28/09/2017 - 15:57

Empire Oil & Gas into administration

28/09/2017 - 15:57

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Local energy producer Empire Oil & Gas has entered voluntary administration today, two weeks after receivers took control of subsidiary Empire Oil, which operates the company’s key Perth Basin assets.

Empire Oil & Gas into administration
Empire's core Red Gully processing facility.

Local energy producer Empire Oil & Gas has entered voluntary administration today, two weeks after receivers took control of subsidiary Empire Oil, which operates the company’s key Perth Basin assets.

Peter McCluskey, Martin Jones and Andrew Smith of Ferrier Hodgson have taken control of Empire Oil & Gas, which produces about 10 terajoules of gas per day from its Red Gully plant in the Perth Basin.

In a release on the ASX, directors said they wished management, employees and stakeholders well as they considered the options available to the company.

“After careful and urgent consideration of the options available to it, (Empire) determined that it could not develop a course of action that was reasonably likely to lead to a better outcome than the appointment of voluntary administrators.

“The directors of the company and (related entity) Empire Services very much regret that these circumstances have come to pass.”

Empire has suffered a range of issues in recent weeks which culminated in today’s move.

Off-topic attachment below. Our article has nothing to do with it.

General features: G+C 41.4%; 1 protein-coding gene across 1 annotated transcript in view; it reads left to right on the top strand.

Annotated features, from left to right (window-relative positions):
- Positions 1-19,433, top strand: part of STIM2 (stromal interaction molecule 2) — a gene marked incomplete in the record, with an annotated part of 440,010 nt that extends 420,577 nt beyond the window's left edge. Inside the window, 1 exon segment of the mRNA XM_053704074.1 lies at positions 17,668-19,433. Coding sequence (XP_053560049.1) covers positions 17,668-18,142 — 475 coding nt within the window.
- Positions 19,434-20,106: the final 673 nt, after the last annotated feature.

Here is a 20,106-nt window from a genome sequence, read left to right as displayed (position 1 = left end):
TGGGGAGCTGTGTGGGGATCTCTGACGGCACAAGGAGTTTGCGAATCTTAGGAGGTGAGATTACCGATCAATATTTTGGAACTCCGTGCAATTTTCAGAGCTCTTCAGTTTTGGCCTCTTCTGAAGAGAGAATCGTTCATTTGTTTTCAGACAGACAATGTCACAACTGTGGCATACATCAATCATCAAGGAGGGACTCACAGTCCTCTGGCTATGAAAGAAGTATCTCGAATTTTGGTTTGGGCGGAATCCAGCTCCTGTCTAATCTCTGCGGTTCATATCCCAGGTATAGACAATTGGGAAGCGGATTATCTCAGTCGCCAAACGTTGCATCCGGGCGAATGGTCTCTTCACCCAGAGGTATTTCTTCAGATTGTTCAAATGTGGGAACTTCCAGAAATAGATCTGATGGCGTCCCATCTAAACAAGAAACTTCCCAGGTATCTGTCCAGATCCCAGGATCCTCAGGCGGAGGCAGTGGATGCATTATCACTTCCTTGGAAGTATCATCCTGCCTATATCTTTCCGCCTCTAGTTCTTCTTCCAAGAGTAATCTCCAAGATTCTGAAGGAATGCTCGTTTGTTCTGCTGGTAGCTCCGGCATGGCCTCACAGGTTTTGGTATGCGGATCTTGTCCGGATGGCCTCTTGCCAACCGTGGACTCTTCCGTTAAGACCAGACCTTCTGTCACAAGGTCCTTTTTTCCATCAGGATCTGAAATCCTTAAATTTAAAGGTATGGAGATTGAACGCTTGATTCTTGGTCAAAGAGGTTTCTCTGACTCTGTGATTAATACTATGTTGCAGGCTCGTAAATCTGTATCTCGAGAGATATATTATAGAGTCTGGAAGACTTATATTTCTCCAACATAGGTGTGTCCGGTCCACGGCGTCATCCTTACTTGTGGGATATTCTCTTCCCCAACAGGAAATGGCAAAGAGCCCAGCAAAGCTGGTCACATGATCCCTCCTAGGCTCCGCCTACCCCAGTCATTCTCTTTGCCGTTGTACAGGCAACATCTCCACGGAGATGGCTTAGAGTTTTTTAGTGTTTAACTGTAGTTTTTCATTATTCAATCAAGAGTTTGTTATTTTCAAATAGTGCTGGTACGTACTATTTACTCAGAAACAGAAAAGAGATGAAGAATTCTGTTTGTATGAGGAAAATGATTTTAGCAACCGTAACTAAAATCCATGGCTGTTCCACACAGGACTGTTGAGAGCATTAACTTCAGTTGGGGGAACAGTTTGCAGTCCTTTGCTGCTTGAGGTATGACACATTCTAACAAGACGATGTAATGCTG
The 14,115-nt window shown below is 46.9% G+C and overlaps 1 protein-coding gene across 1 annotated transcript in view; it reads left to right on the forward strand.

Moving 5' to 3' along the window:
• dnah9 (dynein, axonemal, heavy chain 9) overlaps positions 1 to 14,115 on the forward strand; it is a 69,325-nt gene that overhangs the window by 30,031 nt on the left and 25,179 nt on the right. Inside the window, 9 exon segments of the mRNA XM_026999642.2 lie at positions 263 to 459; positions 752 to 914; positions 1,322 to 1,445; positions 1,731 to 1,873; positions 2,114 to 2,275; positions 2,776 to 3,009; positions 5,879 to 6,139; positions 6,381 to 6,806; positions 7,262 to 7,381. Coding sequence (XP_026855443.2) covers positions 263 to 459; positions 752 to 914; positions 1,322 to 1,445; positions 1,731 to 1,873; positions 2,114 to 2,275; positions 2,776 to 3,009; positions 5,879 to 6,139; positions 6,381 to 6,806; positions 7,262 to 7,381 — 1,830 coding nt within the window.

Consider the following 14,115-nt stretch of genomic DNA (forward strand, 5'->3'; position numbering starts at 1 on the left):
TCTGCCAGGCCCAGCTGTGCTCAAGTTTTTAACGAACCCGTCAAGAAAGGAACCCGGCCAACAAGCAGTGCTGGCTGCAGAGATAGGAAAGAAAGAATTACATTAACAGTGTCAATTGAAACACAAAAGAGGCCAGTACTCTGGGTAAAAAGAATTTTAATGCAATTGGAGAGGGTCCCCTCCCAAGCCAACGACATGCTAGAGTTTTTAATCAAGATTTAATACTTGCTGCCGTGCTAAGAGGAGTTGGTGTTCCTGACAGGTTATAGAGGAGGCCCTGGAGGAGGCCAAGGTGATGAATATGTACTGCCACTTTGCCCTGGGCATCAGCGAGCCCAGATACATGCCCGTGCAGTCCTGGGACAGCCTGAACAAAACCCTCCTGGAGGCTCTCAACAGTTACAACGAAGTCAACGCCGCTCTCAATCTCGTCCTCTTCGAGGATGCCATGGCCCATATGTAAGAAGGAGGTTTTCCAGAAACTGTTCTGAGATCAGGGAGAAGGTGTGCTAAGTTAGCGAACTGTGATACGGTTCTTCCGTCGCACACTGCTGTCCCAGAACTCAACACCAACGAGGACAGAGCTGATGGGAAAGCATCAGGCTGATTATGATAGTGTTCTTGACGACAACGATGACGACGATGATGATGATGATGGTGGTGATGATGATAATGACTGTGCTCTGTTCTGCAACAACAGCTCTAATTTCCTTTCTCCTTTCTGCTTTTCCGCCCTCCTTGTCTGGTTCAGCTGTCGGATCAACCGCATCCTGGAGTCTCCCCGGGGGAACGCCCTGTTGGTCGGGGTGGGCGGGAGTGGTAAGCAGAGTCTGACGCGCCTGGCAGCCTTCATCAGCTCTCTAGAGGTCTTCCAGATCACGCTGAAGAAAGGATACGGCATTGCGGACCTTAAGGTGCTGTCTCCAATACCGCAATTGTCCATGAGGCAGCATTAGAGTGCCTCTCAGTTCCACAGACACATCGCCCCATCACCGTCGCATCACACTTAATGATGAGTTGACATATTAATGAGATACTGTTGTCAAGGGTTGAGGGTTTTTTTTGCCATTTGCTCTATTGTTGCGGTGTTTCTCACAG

One was a production problem at its Red Gully-1 well, which had been shut-in for a pressure survey assessment in August.

But the company was unable to restart flow at the well, with a nitrogen gas lift, an oil industry technique used to restart wells, also failing to achieve production.

Empire then entered suspension from quotation at the end of August, with shares last changing hands at 12 cents each.

On September 14, Mineral Resources called in receivers Matthew Donnelly and Jason Tracy, from Deloitte, to take control of the Empire Oil subsidiary.

That was after the company had been unable to repay a $15 million working capital facility arranged last year which gave MinRes first rank as a secured creditor.

The cash was used to refinance a debt obligation with ERM Power, who were involved in an additional MinRes deal in June 2016, selling a 19.3 per cent stake in Empire to MinRes in June 2016 at a price tag of $8.9 million.

A further blow came on Monday this week when chief executive Angus Walker resigned after around two months in the role.

He said the position no longer represented the role which he believed he was to fulfil when he was hired.

Yesterday, MinRes served Empire with a notice of demand to repay the whole working capital facility.

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